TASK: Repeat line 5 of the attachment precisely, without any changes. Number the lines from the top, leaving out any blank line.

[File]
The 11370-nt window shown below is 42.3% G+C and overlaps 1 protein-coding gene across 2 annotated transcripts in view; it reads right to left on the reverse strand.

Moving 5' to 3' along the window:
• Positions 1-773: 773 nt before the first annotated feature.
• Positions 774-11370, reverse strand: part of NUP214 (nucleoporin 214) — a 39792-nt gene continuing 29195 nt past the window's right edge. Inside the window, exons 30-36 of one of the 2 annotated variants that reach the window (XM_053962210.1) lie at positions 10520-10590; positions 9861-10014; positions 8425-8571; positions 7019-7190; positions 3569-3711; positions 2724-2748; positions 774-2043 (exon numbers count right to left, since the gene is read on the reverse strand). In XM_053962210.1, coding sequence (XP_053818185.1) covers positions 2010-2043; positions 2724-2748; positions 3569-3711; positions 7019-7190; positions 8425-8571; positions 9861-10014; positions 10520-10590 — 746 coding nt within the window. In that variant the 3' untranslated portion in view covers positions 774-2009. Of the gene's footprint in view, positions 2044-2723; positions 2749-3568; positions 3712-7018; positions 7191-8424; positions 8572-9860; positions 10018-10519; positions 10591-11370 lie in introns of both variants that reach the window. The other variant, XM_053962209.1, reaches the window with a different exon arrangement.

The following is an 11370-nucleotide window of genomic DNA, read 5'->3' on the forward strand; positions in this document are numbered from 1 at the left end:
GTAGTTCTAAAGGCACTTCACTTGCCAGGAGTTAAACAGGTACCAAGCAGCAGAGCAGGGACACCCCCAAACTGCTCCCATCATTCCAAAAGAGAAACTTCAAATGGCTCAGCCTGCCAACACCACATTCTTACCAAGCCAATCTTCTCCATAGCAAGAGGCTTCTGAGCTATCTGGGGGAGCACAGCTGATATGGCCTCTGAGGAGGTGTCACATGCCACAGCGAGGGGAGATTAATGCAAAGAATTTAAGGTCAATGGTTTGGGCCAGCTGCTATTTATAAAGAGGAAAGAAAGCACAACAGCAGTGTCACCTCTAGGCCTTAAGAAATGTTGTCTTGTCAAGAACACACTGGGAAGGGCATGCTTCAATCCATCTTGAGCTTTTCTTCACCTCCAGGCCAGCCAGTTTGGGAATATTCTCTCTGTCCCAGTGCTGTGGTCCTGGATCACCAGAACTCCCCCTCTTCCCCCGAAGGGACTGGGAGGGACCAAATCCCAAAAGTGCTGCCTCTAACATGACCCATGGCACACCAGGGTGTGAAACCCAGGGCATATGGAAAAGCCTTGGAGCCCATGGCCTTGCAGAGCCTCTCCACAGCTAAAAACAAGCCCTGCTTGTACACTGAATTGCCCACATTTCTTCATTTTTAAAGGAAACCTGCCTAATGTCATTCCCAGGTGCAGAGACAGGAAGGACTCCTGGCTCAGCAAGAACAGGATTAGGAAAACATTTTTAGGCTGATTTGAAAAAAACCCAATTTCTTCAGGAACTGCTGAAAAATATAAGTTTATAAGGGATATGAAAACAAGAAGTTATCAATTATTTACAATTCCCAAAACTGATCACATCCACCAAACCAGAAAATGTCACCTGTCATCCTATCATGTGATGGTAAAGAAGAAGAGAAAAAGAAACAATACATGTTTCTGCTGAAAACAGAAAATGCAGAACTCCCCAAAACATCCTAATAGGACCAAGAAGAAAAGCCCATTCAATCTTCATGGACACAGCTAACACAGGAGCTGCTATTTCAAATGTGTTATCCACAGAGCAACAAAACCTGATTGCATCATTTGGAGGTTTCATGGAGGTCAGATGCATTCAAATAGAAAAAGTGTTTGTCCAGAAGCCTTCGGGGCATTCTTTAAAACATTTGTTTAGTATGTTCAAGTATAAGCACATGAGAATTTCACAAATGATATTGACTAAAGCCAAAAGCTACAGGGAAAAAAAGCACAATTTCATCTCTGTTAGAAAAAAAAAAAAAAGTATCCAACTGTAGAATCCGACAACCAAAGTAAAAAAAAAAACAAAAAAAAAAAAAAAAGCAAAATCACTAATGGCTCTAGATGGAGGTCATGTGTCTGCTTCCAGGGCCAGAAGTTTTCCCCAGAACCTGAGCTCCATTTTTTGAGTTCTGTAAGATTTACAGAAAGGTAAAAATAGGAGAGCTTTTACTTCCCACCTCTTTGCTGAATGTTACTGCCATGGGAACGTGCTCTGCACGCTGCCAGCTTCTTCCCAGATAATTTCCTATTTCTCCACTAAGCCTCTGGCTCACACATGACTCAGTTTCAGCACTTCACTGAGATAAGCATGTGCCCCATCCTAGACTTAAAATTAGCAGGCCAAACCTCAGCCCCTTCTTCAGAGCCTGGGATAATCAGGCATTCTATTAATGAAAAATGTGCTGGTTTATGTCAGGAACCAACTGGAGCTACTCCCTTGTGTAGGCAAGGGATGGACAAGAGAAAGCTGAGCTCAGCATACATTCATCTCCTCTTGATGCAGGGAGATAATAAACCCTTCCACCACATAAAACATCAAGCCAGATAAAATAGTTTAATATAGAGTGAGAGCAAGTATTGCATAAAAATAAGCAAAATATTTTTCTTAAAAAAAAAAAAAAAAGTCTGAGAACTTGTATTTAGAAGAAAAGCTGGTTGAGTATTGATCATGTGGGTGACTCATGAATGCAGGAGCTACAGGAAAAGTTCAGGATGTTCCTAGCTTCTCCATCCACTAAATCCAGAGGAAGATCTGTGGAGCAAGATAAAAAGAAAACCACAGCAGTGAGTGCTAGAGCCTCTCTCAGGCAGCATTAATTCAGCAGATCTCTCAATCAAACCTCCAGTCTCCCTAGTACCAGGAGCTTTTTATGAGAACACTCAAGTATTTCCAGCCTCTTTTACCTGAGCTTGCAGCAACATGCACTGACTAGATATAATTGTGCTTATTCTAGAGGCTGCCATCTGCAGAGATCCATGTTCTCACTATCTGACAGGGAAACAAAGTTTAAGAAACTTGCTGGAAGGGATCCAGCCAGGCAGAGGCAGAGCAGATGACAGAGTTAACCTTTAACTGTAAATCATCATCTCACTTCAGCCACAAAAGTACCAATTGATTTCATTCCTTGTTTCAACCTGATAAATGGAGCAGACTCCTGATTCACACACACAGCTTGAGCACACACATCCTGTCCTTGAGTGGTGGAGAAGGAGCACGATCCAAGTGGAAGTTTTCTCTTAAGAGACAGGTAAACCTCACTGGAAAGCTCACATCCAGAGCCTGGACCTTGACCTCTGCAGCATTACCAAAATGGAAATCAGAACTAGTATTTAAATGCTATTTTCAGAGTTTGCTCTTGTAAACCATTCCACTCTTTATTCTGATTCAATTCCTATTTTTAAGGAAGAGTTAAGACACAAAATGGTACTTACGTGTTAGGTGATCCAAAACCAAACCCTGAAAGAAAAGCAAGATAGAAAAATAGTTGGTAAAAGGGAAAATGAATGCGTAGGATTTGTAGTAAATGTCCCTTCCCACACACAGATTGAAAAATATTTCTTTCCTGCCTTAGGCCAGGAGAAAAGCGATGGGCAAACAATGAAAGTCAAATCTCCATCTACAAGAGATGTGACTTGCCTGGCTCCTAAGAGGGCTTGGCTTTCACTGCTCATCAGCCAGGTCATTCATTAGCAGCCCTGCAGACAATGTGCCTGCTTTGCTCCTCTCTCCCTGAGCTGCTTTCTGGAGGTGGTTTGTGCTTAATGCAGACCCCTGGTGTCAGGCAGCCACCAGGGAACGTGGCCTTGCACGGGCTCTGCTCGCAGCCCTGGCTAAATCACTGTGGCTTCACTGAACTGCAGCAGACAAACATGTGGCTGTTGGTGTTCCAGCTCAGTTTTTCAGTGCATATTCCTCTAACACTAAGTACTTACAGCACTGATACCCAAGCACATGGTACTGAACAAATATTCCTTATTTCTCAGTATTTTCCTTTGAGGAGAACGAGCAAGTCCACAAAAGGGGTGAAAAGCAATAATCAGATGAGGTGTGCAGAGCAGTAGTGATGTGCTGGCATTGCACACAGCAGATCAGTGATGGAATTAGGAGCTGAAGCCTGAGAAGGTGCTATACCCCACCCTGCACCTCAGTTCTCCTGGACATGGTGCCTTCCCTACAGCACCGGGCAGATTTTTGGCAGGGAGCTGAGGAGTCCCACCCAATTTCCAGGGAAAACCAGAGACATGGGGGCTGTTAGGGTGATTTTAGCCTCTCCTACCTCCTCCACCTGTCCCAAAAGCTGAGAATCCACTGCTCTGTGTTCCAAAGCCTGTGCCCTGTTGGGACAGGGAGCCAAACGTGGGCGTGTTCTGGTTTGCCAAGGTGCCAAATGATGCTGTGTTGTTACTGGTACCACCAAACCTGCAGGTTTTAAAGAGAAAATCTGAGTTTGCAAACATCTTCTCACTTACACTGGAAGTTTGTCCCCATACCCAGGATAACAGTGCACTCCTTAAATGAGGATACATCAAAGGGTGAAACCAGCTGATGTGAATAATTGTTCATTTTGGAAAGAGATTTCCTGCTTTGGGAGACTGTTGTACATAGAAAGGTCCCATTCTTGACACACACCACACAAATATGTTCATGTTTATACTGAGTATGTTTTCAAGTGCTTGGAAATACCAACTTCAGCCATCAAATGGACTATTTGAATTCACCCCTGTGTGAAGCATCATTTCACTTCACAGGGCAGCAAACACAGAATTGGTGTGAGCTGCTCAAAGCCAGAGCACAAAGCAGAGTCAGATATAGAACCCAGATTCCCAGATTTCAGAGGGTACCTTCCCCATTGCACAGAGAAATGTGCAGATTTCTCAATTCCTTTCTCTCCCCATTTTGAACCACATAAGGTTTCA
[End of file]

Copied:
The following is an 11370-nucleotide window of genomic DNA, read 5'->3' on the forward strand; positions in this document are numbered from 1 at the left end: